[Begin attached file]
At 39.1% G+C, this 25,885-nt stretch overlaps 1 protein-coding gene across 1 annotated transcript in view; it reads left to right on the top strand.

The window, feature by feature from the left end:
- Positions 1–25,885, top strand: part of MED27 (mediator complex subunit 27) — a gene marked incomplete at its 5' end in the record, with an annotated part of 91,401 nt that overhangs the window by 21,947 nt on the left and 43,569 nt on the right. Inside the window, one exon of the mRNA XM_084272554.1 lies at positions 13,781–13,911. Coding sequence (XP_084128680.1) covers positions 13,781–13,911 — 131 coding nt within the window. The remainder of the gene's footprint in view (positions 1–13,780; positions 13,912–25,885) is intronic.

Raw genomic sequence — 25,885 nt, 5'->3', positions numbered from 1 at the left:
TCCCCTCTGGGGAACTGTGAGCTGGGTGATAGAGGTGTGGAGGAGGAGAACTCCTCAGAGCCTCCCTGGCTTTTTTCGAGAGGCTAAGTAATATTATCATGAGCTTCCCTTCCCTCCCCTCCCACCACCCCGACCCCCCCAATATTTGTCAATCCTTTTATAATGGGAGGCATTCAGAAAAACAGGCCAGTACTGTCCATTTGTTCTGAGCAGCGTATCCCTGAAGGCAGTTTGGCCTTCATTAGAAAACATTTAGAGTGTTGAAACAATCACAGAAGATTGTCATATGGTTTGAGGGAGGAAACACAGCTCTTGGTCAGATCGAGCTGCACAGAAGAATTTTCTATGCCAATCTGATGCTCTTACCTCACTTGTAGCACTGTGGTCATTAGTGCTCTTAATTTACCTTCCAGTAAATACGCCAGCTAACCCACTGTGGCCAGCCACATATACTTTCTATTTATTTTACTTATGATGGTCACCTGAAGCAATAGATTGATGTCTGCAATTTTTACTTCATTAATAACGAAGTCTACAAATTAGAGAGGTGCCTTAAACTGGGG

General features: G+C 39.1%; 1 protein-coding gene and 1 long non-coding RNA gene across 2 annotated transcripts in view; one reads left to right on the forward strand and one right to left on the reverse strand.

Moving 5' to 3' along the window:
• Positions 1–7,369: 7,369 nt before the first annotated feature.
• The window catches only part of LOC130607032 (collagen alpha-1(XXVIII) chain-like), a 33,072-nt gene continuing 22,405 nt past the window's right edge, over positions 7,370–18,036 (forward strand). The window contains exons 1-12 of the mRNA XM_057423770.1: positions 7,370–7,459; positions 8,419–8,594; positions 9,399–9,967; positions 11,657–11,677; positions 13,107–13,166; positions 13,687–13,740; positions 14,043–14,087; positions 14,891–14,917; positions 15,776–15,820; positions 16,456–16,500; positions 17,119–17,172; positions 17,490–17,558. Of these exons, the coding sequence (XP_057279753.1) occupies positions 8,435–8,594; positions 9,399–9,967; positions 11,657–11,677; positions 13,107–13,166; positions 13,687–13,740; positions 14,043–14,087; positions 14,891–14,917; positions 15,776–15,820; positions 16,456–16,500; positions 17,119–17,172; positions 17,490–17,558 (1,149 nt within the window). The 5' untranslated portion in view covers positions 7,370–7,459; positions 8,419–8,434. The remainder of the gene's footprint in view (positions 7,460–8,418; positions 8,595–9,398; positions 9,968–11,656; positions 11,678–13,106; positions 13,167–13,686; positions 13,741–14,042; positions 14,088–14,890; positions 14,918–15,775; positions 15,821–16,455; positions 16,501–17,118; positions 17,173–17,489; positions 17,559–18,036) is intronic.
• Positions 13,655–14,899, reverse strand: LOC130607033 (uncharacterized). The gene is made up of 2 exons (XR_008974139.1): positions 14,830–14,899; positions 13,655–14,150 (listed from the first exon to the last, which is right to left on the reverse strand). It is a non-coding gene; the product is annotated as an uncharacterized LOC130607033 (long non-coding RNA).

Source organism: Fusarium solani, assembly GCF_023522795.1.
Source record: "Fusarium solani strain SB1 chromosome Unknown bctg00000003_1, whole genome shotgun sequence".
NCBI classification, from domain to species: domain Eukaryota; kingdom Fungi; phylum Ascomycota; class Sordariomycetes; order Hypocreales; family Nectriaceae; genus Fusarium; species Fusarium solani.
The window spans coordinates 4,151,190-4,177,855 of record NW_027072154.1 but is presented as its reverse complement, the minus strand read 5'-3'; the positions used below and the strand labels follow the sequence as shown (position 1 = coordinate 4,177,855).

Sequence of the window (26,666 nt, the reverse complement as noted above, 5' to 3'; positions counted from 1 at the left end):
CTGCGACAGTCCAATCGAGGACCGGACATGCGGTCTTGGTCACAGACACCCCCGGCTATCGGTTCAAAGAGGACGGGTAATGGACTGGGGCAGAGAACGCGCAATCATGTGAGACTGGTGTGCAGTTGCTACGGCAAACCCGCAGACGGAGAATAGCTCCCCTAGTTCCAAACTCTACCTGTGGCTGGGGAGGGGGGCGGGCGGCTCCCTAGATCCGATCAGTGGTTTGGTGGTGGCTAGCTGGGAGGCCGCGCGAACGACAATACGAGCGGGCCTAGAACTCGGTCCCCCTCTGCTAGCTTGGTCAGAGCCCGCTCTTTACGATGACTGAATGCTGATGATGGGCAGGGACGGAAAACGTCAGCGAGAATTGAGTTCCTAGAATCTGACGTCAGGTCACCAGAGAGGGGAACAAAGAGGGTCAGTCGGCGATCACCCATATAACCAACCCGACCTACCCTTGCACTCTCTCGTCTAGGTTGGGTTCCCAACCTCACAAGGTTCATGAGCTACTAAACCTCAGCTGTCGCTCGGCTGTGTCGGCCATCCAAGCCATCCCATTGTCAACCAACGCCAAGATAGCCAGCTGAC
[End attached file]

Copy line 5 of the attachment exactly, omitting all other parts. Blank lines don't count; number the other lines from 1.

TCCCCTCTGGGGAACTGTGAGCTGGGTGATAGAGGTGTGGAGGAGGAGAACTCCTCAGAGCCTCCCTGGCTTTTTTCGAGAGGCTAAGTAATATTATCATGAGCTTCCCTTCCCTCCCCTCCCACCACCCCGACCCCCCCAATATTTGTCAATCCTTTTATAATGGGAGGCATTCAGAAAAACAGGCCAGTACTGTCCATTTGTTCTGAGCAGCGTATCCCTGAAGGCAGTTTGGCCTTCATTAGAAAACATTTAGAGTGTTGAAACAATCACAGAAGATTGTCATATGGTTTGAGGGAGGAAACACAGCTCTTGGTCAGATCGAGCTGCACAGAAGAATTTTCTATGCCAATCTGATGCTCTTACCTCACTTGTAGCACTGTGGTCATTAGTGCTCTTAATTTACCTTCCAGTAAATACGCCAGCTAACCCACTGTGGCCAGCCACATATACTTTCTATTTATTTTACTTATGATGGTCACCTGAAGCAATAGATTGATGTCTGCAATTTTTACTTCATTAATAACGAAGTCTACAAATTAGAGAGGTGCCTTAAACTGGGG